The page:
MANILA, Philippines—The Philippines will push for a five-year extension of the Kyoto Protocol, an international treaty that binds developed nations to cut greenhouse gas emissions, at the next round of climate change talks in Doha, Qatar beginning on Monday.
Climate Change Commission vice chair and executive director Mary Ann Lucille Sering said the Philippines would seek a shorter term for the second commitment period than that of the European Union, which is proposing an eight-year extension of the pact.
“We don’t want a lock-in period that’s too long because we still don’t know how the review of greenhouse gas emissions will bear out,” she told reporters after a briefing in Quezon City on Friday.
“The position of the EU, one of biggest supporters of a second commitment period, is it wants eight years. We’ll see how the negotiations work out,” she added.
Sering said the “crucial and very controversial” Kyoto pact extension would be at the center of talks at the 18th Conference of the Parties (COP) to the United Nations Framework Convention on Climate Change and the 8th COP serving as the Meeting of the Parties to the Kyoto Protocol from November 26-Dec.ember 7.
The country’s push is borne out of fears that the gap between global carbon emissions and the commitments by government to cut greenhouse gases (GHG) may be widening.
“The gap between GHG cuts that governments have committed and the cuts that scientists say are crucial has already widened,” said CCC commissioner Heherson Alvarez, a former senator and environment secretary, and a member of the Philippine delegation to Doha.
“If we are to save the world from the impacts of climate change such as wildfires, flooding, drought, sea level rise, and other recent extreme weather events, that gap must be narrowed,” he said.
Alvarez cited the United Nations Environment Program’s 2012 Emissions Gap Report released recently pointing to a possible “emissions gap” in 2020 between emission levels consistent with temperature limits and expected emissions resulting from the pledges by government.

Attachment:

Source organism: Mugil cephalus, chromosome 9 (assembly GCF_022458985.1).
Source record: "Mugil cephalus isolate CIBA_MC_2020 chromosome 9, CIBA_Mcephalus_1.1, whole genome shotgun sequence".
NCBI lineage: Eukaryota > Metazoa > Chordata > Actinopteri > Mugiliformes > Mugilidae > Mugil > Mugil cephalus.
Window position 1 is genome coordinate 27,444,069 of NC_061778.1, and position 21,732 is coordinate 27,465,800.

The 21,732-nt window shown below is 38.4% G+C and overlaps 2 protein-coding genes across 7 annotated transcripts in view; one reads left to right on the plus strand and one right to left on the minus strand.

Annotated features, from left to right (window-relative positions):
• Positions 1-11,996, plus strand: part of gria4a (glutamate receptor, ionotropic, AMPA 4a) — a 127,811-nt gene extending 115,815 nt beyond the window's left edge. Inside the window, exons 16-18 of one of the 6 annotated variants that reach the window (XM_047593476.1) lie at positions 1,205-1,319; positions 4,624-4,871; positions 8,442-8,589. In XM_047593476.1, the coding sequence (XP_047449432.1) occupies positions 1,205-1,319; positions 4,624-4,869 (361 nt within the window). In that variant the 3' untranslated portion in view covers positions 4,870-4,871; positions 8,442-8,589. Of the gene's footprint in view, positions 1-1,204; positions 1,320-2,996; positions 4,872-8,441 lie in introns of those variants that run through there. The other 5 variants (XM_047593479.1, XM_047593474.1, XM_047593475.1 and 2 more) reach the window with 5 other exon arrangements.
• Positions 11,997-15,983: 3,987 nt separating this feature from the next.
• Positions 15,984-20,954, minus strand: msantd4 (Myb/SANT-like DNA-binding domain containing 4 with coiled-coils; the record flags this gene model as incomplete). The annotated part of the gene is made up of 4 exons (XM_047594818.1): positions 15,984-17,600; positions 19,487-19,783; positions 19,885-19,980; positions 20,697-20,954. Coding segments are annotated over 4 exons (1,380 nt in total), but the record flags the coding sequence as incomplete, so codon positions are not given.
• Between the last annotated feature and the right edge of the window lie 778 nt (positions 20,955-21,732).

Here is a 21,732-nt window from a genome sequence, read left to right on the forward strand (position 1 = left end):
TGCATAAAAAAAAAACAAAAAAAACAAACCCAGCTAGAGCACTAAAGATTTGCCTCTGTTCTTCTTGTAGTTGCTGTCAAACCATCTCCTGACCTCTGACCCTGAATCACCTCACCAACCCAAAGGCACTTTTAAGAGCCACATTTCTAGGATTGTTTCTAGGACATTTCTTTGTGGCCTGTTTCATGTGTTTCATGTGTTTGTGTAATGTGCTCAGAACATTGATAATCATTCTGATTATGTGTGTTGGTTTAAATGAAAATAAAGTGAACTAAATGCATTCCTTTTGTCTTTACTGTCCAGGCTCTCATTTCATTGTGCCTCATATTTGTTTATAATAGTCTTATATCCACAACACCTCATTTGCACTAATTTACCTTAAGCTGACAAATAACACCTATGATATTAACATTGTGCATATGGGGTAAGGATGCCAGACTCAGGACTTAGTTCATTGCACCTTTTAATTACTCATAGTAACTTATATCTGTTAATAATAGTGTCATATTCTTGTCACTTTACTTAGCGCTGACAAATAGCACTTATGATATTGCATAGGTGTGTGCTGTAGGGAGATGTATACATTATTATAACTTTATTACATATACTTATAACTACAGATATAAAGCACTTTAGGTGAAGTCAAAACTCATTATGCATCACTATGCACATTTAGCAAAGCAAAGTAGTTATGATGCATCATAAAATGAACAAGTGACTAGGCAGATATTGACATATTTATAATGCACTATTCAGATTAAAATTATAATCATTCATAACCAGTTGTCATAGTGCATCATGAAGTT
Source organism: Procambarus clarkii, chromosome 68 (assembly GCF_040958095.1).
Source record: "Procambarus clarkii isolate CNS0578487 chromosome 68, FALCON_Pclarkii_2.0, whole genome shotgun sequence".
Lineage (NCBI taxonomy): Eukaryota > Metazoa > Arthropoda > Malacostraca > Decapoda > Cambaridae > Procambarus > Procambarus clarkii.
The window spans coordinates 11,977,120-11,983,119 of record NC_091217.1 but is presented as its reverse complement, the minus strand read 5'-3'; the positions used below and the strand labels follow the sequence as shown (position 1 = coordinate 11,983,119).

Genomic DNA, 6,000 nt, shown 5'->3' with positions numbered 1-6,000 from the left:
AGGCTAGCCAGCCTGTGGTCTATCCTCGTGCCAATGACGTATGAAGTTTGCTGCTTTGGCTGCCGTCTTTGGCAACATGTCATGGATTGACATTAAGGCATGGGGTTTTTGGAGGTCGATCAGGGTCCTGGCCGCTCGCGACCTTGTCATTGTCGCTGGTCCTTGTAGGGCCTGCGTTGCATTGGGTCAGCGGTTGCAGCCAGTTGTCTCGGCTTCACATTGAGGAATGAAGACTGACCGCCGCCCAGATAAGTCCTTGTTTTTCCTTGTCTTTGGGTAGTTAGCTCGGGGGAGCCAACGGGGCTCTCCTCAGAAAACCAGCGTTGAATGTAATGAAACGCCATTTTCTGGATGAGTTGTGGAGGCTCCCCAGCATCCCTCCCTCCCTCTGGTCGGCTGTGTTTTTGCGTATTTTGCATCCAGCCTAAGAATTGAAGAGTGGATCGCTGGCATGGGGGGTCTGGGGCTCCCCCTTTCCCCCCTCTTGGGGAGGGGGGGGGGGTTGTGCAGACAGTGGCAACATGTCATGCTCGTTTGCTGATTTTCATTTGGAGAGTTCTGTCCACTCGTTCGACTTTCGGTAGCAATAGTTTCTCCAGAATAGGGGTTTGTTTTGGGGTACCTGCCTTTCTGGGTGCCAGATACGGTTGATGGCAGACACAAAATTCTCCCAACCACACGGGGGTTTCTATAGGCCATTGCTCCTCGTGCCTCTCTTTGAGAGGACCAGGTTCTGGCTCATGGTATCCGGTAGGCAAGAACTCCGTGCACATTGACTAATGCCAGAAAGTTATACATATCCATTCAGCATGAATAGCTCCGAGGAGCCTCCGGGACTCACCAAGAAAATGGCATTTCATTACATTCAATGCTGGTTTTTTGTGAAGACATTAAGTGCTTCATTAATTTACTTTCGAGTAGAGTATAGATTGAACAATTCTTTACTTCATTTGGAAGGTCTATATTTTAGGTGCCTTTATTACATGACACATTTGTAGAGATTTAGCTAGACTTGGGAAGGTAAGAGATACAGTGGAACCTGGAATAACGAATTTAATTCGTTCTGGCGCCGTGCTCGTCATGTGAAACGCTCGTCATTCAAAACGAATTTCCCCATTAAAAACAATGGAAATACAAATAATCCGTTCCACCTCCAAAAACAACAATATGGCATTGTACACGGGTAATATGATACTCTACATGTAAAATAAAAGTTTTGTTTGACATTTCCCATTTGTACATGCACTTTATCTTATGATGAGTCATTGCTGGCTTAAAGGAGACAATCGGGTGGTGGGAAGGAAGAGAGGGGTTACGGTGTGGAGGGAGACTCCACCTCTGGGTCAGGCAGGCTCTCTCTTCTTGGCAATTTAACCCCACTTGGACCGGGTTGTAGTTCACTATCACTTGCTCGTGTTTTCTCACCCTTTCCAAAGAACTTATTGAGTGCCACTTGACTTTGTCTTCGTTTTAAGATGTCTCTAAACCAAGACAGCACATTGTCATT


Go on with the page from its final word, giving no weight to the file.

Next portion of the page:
“According to the report, there is now one-fifth more carbon in the atmosphere than there was in 2000, and the current pledges to cut emissions may not be enough to bridge the gap,” he said.
The Kyoto Protocol was adopted in 1997 and went into force in 2005, with most industrialized nations agreeing to legally-binding commitments to curb greenhouse gas emissions, which are blamed for global warming.
But only the European Union and several smaller economies have shown willingness to sign up for a second round of pledges
“If this [Kyoto Protocol] doesn’t get extended, the carbon markets will really go down. Now it’s down to 1 euro from a high of 15 euro per ton [of greenhouse gas emissions],” Sering said.
The adoption of the Kyoto protocol has led to the emergence of carbon markets, in which carbon is given an economic value and traded between nations and companies.
The United States, though a signatory of the Kyoto pact, never ratified it, and Canada withdrew from the Kyoto Protocol last year.
But Sering said there was still hope for the Kyoto Protocol to get an extension as Australia has shown willingness to commit to a second commitment period.
“We’re very confident that since Australia indicated its willingness – and Australia usually goes with the Japan and US – there will be some positive results for a second commitment period,” she said.
The Philippines, she added, was preparing its own greenhouse gas inventory, “so we can have an idea of how we can join this initiative.”
“It’s still up in the air, but the fact that it’s being explored is a positive sign,” Sering said.
The United States, she said, “will never ratify the Kyoto Protocol.”
But she said what happened with Hurricane Sandy and the reelection of Obama was something she found “really interesting.”
“After Sandy and his [US President Barack Obama’s] reelection… we don’t know how this will translate in the Doha negotiations,” Sering said.